"20 percent reduction in emissions from trucks weighing at least 7.5 tons by 2025 and 35 percent by 2030 feasible", says CEO Jochen Thewes
DB Schenker, one of the world's leading logistics service providers and operator of Europe's largest land transport network, is committed to stricter CO2 reduction targets for commercial vehicles over 7.5 tons.
"I believe that more can be done and more must be done," says Jochen Thewes, CEO of DB Schenker, on the occasion of Deutsche Bahn's "Green November" initiative. "To encourage the forthcoming structural transformation in the automotive industry and the availability of alternative drive technologies in freight transport as well, I consider the ambitious CO2reduction targets for commercial vehicles of 20% by 2025 and 35% by 2030 to be absolutely feasible.
Having joined the global climate initiative EV 100, DB Schenker recently decided to gradually convert its own fleet of distribution vehicles to electromobility. The objective is to retrofit all vehicles up to 3.5 tons with electric drives or fuel cells by 2030. Half of all vehicles weighing between 3.5 and 7.5 tons will also be electrically powered by then. Even today, DB Schenker already operates electric transport vehicles in Austria, Italy and Norway as well as electric cargo bikes in a dozen European cities.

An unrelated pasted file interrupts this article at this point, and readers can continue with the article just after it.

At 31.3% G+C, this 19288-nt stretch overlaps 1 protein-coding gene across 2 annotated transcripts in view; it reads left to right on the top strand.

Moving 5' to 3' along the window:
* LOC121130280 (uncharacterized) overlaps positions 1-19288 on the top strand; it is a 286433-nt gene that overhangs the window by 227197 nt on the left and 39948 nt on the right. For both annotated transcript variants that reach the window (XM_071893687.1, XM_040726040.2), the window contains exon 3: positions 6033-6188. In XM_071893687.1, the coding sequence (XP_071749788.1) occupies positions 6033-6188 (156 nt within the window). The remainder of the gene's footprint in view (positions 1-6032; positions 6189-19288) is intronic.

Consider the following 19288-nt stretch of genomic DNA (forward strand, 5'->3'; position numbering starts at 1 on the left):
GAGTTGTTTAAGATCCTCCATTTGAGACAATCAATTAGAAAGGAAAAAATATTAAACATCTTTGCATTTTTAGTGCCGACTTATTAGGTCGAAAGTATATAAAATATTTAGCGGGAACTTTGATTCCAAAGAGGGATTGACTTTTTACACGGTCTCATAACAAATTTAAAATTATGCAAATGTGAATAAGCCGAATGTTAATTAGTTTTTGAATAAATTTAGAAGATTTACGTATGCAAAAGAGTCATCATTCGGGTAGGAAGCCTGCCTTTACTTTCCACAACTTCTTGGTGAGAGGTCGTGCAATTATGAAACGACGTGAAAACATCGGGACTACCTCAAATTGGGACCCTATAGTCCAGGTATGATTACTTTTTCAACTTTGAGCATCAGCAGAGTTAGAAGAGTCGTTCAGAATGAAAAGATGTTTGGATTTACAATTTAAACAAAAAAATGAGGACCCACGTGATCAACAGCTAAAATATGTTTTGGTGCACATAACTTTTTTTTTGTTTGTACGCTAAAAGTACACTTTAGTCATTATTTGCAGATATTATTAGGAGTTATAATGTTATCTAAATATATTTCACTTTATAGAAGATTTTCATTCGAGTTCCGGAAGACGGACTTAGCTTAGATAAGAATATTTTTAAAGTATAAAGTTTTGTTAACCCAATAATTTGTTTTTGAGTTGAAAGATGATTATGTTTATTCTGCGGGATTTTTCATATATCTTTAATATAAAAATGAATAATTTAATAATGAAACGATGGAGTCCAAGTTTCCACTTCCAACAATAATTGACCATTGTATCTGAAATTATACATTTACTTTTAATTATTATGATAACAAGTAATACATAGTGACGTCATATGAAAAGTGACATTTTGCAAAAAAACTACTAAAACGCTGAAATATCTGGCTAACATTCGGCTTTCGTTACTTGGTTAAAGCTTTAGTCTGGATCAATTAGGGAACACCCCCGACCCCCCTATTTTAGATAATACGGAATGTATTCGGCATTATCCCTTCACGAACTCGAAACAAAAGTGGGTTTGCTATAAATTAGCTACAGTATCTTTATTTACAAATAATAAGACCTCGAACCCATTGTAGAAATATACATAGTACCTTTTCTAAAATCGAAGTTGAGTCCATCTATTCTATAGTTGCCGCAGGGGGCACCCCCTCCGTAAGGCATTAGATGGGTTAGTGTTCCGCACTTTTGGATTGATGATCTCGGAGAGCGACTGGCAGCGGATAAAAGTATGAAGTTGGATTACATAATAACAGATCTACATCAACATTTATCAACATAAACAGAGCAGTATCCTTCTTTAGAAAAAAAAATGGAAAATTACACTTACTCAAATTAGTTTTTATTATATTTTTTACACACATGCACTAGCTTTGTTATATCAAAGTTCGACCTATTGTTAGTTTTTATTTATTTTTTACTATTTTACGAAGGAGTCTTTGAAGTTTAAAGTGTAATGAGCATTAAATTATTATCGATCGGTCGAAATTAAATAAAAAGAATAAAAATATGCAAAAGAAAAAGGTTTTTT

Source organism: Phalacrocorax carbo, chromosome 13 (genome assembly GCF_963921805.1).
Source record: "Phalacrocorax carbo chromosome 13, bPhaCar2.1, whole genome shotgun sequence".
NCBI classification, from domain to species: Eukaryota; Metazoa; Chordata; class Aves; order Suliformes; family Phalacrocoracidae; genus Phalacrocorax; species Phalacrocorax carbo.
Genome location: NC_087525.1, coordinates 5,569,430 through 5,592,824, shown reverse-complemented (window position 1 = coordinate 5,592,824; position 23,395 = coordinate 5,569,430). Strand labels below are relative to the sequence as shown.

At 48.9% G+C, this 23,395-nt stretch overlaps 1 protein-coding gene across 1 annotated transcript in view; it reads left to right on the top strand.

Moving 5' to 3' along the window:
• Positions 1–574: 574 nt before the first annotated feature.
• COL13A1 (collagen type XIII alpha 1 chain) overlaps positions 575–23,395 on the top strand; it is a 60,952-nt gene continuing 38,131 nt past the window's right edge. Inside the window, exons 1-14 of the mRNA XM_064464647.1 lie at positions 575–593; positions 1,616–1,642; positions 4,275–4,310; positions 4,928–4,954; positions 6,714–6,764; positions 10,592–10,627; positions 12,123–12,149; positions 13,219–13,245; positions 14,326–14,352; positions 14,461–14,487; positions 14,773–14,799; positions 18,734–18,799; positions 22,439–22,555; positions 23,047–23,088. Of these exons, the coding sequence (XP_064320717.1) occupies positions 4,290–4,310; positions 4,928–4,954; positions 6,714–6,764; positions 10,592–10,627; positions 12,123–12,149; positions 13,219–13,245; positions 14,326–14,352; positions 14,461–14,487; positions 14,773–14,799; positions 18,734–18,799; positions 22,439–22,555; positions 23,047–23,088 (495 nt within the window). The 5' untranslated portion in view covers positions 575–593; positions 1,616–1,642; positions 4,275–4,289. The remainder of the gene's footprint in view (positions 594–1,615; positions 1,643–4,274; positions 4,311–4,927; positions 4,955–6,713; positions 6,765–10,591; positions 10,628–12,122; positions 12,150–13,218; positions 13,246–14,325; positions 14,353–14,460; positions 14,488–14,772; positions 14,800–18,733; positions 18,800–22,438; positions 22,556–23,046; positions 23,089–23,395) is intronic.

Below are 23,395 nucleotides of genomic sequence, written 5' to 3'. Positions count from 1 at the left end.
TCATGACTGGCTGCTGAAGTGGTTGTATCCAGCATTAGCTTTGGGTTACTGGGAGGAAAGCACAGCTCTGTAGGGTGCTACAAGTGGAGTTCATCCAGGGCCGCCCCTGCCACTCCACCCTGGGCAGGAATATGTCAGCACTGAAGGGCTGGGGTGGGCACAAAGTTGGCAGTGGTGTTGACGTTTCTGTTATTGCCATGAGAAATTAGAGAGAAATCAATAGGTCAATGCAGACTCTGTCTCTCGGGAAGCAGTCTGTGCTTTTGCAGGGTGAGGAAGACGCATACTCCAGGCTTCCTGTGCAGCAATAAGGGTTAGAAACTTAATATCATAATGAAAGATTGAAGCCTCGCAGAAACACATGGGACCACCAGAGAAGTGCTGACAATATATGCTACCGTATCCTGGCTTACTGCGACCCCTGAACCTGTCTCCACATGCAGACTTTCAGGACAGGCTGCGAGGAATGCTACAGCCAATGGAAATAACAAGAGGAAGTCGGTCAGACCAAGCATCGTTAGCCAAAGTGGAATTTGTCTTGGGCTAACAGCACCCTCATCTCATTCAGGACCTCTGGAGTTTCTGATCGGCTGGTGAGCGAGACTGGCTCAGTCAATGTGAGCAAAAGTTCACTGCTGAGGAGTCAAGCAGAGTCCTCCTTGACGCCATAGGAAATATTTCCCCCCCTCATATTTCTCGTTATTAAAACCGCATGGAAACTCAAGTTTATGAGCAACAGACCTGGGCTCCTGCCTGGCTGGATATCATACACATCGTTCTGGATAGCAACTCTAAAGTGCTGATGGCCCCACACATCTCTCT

Action is therefore required in particular with regard to trucks weighing over 7.5 tons: "Everyone must participate, including and especially the manufacturers. We need to make the long overdue technological leap in the imminent structural transformation in the automotive industry," says Jochen Thewes.
In addition, a pilot project in Germany together with MAN and Fresenius University is currently testing the efficiency of digitally controlled truck convoys, also known as "platooning". Together with the Swedish startup Einride, the world's first electric and fully autonomous truck was recently put into commercial operation.
On 14th November the EU Parliament will vote on CO2 targets for freight transport. The decision will be based on a proposal by the European Commission to reduce CO2 emissions by 15 percent by 2025 and 30 percent by 2030. Earlier this year DB Schenker and other companies already advocated more ambitious CO2 targets for commercial vehicles of -20 percent by 2025 and -35 percent by 2030.